One of my more embarrassing vices is my addiction to productivity books. Because it’s a genre that, both sadly and predictably, often veers into clap happy insane Tony Robbins territory, I mostly keep my productivity reading off my public list on Goodreads.
Nevertheless, I read one recently that, while cloying in the way these books are, offered some genuinely useful advice: Jeff Olson’s The Slight Edge.
The book is essentially an overlong articulation of Annie Dillard’s famous quote:
“How we spend our days is, of course, how we spend our lives. What we do with this hour, and that one, is what we are doing.”
Olson writes that progress and productivity are not a matter of herculean willpower, radical change, lofty goals, overnight epiphanies, or instantaneous wealth and happiness. Rather, they come down to the small choices we make everyday, every hour, which in the moment feel tiny and insignificant enough to safely ignore (“I’ll write this post later, I’ll go for a walk tomorrow”), but in aggregate become the building blocks to a successful life, maybe not tomorrow or next week, but one day.
If this sounds familiar to sports analytics nerds, it should: it’s essentially a reframing of the old dictum—focus on process over results. Or, to quote ex-76ers GM Sam Hinkie, “trust the process.”
This sounds all well and good, but what if you’re starting completely from scratch? What if don’t have any process in place beyond the old tried and true “Buy better players, win more games, and if not, sack the manager”?
Some clubs believe that incorporating analytics into their day-to-day business will require a revolutionary overhaul, data tracking, hiring a full time analyst, printing opta event data sheets, etc. etc.
Yet while there has been a lot of talk recently about a more involved, data heavy “new kind of soccer analytics”, a small contingent still holds fast to the idea that there are still some ‘low-hanging fruit’ for clubs eager to find an edge not in some future season once they have their analytics ‘process’ fully up and running, but right now.
There are a few small examples from the past few weeks. Sean Ingle for example wrote about Garry Gelade’s presentation at the OptaPro Forum, which challenged the current wisdom that crossing is ‘inefficient’ as an attacking option. Gelade pointed out that few analysts measure what happens in the first few seconds following a cross, which turn out to be far more fruitful than the initial contact with the ball. But he also went further:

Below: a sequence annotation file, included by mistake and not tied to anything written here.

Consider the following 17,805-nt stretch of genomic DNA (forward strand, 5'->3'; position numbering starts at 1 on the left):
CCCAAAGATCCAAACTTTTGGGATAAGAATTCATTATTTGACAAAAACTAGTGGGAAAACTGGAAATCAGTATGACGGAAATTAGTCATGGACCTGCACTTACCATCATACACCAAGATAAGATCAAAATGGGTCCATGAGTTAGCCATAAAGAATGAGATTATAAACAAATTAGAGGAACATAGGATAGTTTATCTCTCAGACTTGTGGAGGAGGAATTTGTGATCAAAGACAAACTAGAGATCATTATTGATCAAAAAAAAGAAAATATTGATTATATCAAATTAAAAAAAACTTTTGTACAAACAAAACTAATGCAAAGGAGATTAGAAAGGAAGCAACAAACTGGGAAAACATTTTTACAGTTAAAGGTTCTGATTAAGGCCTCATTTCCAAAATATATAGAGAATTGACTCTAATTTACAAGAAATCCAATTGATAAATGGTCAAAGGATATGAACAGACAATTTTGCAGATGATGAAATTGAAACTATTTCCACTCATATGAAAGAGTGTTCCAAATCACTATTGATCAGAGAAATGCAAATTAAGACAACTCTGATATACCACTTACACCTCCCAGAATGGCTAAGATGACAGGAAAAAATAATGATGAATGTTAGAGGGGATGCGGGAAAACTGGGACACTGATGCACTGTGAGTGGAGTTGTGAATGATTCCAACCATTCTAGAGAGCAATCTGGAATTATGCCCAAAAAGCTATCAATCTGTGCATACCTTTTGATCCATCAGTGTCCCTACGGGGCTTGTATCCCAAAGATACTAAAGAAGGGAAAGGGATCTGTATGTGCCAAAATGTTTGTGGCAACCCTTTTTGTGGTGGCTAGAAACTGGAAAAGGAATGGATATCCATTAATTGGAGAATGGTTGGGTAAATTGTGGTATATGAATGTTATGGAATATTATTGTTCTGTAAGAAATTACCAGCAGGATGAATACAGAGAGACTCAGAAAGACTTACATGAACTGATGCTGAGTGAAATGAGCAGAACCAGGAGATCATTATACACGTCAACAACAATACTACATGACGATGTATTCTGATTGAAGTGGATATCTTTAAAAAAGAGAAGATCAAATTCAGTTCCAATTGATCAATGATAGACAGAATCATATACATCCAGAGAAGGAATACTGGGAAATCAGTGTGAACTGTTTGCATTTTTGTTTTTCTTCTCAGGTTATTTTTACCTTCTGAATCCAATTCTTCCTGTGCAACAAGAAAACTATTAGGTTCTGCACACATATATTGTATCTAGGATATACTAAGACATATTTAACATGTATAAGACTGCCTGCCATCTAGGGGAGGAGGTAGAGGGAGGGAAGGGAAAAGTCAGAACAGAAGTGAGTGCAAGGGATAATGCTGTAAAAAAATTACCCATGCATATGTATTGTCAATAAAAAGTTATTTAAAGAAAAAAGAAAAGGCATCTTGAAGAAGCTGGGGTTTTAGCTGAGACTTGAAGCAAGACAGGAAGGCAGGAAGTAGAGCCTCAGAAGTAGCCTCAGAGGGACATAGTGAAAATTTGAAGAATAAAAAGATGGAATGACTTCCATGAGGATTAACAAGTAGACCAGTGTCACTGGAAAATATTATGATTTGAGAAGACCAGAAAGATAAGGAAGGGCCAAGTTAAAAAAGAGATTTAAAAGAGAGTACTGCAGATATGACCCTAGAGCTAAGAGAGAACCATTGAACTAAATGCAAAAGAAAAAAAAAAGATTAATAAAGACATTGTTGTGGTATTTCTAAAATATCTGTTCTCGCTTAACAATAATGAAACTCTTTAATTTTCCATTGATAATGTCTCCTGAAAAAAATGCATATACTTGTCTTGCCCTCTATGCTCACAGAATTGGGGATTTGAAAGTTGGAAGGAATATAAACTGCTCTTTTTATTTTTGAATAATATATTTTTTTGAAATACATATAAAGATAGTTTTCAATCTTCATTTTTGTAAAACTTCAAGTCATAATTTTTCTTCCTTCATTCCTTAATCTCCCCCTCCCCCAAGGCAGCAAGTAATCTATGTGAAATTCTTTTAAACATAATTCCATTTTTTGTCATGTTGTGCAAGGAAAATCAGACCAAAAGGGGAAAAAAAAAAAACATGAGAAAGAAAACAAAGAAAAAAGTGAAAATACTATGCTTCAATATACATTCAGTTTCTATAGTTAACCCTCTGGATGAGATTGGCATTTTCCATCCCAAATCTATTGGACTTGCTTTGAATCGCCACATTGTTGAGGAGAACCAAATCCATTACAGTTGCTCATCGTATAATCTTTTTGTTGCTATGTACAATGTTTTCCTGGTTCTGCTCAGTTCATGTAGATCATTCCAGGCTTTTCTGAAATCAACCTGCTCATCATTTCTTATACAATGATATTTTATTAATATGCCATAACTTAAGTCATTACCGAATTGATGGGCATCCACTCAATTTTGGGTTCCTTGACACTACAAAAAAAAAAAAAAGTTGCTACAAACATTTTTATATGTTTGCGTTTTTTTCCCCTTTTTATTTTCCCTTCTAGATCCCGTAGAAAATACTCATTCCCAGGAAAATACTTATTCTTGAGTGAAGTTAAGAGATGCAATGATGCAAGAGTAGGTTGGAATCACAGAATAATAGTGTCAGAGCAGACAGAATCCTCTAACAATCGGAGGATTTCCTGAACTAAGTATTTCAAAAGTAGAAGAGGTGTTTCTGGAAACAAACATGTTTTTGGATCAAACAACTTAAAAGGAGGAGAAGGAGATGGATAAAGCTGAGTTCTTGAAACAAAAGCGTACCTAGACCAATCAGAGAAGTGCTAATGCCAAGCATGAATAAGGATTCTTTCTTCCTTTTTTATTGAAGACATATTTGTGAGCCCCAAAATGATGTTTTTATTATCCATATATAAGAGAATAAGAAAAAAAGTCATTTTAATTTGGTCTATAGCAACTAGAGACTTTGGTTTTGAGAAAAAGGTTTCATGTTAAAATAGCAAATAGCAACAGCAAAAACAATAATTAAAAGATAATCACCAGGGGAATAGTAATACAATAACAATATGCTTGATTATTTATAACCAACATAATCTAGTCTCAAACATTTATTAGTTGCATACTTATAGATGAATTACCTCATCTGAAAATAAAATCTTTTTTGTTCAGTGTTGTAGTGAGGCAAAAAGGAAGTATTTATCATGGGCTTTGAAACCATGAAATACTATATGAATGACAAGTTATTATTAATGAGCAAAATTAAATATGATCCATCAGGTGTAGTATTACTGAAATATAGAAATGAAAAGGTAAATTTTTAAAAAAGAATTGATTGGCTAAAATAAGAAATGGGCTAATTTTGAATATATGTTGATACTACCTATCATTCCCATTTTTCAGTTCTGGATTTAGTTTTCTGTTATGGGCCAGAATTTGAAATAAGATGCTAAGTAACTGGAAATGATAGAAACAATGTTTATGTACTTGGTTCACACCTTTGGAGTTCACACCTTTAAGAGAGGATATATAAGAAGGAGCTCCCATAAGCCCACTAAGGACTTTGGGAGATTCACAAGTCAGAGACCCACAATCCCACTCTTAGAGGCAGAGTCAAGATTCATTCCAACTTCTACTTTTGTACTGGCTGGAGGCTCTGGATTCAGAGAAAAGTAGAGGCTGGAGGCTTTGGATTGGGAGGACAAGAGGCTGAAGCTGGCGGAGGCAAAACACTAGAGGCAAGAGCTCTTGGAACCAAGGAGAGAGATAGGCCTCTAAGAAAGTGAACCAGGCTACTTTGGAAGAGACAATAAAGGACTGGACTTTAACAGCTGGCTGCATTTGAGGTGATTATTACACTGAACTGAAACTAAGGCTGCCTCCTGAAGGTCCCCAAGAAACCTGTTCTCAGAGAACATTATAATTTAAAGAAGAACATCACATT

Gelade was able to dive deeper, though, by working with a performance analyst from a leading Premier League club. Together they worked out the numbers could be nudged further in the crosser’s favour – depending on where the cross was made, where it was aimed, the angle of delivery, and whether it was closer to the near or the far post. So a cross from inside the box had a success rate of 7.6% if aimed towards the back post – double that of a cross hit to the near post.
Again, a small detail perhaps, but one that could garner some use, some experimentation. Then there is this piece from 21st Club, which details how teams can affect the likelihood of a particular outcome based on their attacking/defensive strategy. Stronger teams that run up the score are more likely to put results out of doubt, and weaker teams are more likely to earn an upset by keeping scoring low.
This may sound obvious, but few teams consider the fact they may not be in one role each and every match. Here’s Ben Marlow:
This is interesting for clubs who span two competitions of differing opponent strengths. Domestically, Celtic adopt an open approach thus limiting the opportunity for upset, with their matches averaging around 3.1 goals since 2013. This serves them well in the Scottish Premiership where they are comfortably the strongest team, but when out-gunned on paper, as they often are in the Champions League, they struggle to compete.
Again, this may sound like small potatoes stuff, perhaps even obvious (many would say Celtic has tried and failed to shell against superior opposition in the Champions League group stages).
The point here is that teams can act on this very basic, public information, in the form of little bets. Let’s try this, what did we learn, should we try it again etc. Small, actions that, in aggregate, may eventually lead to more experiments, then more questions, than the desire to hire a consultancy to help answer those questions, maybe a full time analyst.
Nervous clubs need not dive into analytics wholesale, but pay more attention to the small, everyday decisions that may lead to more monumental ones down the road.